Moving from my hometown of seventeen years to Brandeis, over eight hundred miles away, was a source of anxiety coming into my freshman year. I felt conflicted about going from a place that I had known my whole life to an entirely new environment, but I knew it would be a source of limitless potential and new learning opportunities. I imagine many people have felt this way coming into their first year of college. I worried about meeting new people and slowly releasing the connections I had built at home. Established friends, teachers, and the like played significant roles in my life and, as for many people, acted as my support network.
Having a year under my belt now and reflecting on these unpredictable first two semesters, I found myself having many of the same fears and anxieties that I had then reoccurring today. I recently had a discussion with a close friend from Brandeis who shared these thoughts and feelings with me. While discussing making new connections and friends in the upcoming semester, they reminded me of how we met. They recalled how in the first meeting our economics class, I introduced myself to five or six people who were sitting around me, themself included. I had no memory of this occurrence and still struggle to remember anything like it happening. But from that point I had made the connection with them and, completely unknowingly, began what would evolve into an intimate and important friendship for me in my first semester.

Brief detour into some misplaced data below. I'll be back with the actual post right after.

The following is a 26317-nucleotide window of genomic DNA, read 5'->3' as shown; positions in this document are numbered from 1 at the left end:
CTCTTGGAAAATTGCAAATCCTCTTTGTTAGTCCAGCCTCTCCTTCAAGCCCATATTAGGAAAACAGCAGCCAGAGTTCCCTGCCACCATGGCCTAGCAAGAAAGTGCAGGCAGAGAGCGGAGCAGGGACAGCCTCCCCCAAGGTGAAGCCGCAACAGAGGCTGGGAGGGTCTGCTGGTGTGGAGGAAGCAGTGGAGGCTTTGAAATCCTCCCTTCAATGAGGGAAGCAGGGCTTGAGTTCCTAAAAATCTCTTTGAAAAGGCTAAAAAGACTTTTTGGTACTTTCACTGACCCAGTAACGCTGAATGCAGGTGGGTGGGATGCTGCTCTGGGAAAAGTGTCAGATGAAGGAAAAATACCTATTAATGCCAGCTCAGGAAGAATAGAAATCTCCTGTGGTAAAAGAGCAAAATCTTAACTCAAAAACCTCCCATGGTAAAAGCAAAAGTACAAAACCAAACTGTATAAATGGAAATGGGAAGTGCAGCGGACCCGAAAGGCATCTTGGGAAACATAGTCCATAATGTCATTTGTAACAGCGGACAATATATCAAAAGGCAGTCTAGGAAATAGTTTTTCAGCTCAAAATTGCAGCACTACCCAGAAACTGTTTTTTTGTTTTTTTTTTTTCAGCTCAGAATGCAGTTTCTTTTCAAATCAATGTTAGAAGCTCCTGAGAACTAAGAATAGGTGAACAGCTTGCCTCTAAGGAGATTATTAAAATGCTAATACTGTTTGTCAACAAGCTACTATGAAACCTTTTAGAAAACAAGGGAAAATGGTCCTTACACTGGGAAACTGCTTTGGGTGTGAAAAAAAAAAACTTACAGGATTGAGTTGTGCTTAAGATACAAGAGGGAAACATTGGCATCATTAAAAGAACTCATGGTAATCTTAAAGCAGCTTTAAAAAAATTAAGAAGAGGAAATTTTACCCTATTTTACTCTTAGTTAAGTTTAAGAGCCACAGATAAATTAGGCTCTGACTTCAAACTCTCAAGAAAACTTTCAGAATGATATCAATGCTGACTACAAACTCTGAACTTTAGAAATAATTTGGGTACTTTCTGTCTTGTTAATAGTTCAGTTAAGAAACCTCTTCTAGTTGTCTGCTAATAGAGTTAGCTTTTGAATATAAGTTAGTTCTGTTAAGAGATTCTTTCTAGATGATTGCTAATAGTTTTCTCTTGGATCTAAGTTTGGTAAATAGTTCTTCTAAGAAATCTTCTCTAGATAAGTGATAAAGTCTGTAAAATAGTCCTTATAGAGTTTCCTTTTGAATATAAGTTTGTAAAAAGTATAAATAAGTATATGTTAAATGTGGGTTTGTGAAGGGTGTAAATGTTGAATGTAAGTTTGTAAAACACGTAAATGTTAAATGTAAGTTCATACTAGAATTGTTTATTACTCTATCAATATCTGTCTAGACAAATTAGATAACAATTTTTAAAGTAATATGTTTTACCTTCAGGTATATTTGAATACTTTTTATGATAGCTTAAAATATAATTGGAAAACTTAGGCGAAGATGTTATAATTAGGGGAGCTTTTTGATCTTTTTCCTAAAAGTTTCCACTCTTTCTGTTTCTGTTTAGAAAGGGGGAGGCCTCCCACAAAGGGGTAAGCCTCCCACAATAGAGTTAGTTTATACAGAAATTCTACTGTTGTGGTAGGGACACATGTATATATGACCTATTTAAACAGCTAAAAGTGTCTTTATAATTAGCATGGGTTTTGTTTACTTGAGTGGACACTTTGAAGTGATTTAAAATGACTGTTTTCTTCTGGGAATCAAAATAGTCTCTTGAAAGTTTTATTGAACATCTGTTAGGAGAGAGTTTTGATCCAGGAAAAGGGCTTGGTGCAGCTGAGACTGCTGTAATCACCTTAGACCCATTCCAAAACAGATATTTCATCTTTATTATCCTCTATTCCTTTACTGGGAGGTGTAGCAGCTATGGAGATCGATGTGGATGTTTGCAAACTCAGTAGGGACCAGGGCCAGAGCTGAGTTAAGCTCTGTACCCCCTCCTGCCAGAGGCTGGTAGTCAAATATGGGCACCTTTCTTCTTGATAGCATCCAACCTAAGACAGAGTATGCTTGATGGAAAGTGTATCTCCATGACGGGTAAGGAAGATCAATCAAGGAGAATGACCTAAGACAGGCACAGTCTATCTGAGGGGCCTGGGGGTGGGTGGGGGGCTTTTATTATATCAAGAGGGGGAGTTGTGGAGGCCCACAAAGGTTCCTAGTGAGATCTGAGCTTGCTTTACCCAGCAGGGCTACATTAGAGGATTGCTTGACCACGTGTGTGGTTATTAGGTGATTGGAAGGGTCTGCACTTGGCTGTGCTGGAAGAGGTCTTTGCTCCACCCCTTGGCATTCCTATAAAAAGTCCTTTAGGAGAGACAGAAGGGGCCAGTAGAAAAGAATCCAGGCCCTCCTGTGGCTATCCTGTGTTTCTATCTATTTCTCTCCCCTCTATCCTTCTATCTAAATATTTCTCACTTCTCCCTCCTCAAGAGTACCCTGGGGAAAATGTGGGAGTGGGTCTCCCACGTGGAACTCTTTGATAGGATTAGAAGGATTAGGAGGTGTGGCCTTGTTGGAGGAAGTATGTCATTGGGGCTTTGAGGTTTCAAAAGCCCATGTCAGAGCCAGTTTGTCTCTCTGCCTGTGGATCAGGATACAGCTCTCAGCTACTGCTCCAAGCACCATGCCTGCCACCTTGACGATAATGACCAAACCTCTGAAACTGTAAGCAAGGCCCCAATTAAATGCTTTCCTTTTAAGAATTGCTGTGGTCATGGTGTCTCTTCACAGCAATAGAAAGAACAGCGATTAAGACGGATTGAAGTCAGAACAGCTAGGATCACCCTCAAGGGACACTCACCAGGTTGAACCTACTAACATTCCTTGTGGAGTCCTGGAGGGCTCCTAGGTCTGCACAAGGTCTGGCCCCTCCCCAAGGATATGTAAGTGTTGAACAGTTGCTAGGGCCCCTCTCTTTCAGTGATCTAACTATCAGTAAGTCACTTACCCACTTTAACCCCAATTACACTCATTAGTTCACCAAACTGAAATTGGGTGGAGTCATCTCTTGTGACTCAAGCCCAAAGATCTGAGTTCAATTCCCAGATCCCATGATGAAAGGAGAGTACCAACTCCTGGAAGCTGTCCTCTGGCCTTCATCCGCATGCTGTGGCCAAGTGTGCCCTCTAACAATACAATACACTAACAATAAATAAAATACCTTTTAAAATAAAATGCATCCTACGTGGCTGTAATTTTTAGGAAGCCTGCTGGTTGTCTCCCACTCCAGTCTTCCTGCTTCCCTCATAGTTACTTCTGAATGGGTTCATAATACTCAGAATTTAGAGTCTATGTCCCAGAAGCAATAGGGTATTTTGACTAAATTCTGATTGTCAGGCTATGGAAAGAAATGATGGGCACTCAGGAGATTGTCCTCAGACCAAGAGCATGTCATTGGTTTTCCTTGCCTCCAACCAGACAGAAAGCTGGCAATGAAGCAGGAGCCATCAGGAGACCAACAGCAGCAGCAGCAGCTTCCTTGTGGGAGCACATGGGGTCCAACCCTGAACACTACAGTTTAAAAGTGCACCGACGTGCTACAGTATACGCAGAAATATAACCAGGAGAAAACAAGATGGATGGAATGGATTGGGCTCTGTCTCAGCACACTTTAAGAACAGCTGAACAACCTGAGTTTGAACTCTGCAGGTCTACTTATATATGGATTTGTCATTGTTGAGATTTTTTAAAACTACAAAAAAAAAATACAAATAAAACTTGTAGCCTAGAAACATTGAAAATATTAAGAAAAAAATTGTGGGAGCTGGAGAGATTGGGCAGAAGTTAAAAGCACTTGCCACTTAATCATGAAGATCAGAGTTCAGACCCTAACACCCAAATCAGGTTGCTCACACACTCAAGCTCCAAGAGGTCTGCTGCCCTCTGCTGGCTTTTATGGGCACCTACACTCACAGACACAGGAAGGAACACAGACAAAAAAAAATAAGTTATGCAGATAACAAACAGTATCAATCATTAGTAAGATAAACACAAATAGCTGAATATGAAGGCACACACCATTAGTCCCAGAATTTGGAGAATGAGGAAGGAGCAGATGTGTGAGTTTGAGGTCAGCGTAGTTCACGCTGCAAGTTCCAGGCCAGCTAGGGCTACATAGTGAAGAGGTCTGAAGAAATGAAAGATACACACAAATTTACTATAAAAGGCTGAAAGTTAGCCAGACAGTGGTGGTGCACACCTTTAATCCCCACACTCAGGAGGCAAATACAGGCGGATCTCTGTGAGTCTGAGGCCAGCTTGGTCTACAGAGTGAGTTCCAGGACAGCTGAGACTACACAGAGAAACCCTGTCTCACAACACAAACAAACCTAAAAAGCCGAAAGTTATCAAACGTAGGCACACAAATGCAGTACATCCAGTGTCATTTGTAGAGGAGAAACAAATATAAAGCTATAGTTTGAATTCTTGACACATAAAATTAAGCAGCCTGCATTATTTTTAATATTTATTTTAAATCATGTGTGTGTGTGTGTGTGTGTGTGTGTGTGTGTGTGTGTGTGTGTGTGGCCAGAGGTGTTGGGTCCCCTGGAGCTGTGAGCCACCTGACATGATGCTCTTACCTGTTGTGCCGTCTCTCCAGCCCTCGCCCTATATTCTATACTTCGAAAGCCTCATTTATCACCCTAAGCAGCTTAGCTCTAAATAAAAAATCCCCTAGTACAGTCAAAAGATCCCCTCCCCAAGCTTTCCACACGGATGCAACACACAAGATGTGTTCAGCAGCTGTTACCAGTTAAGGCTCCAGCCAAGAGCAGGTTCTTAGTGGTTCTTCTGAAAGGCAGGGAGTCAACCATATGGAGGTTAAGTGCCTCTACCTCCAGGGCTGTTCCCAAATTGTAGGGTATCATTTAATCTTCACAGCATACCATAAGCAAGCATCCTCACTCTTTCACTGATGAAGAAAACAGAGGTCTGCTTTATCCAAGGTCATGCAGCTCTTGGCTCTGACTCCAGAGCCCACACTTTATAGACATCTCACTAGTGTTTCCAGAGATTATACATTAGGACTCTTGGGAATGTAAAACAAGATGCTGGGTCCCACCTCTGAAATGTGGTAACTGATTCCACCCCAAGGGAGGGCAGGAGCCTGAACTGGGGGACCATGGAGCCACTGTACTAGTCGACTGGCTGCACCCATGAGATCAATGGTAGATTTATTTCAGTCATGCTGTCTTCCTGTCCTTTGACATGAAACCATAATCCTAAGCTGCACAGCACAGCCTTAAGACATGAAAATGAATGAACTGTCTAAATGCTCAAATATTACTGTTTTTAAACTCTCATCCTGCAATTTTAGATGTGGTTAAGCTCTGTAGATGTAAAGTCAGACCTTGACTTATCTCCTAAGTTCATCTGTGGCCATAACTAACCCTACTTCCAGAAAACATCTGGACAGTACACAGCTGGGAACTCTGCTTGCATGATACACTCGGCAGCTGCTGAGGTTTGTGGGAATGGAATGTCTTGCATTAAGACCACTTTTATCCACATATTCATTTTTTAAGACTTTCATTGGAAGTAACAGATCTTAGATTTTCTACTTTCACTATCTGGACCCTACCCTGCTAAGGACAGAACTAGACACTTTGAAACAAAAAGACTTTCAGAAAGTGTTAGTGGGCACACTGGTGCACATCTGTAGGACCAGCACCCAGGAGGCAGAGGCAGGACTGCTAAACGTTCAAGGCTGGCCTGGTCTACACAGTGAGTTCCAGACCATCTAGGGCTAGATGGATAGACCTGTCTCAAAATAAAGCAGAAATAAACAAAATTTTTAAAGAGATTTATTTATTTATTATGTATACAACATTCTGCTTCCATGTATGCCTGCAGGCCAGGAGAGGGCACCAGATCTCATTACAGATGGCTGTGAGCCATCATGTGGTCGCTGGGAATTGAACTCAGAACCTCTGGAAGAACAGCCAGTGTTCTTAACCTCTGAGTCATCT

In recalling this memory, I began to think of how difficult it has been to make connections and communicate extemporaneously in the remote environment we’re all working in. I believe it is fundamental that, in order to have a positive personal relationship with work, you must have positive relationships within the workplace, both professionally and personally. The barrier to entry in a new environment is especially low in a remote workplace. I’ve found that to be somewhat of a challenge, but fortunately the team I’m working with is a small, tight-knit bunch that communicates well.
Despite this, I find myself lacking the sort of personal enrichment and fellowship that one develops in a working team. In the last few weeks, I’ve committed myself to applying the same approach I took in that first economics class. I have begun reaching out to my colleagues and engaging deeper with them through friendly and personal discussions. I’ve found that we share similar hobbies and passions, but especially, due to the nature of our work, we think about similar issues. This experience has been a reminder to me that developing new relationships takes only a first step, even in a remote environment. While not all attempts will blossom into a fruitful friendship, at the very least I will have reached out to another person, which is an experience I believe we can all benefit from, especially in this unique time.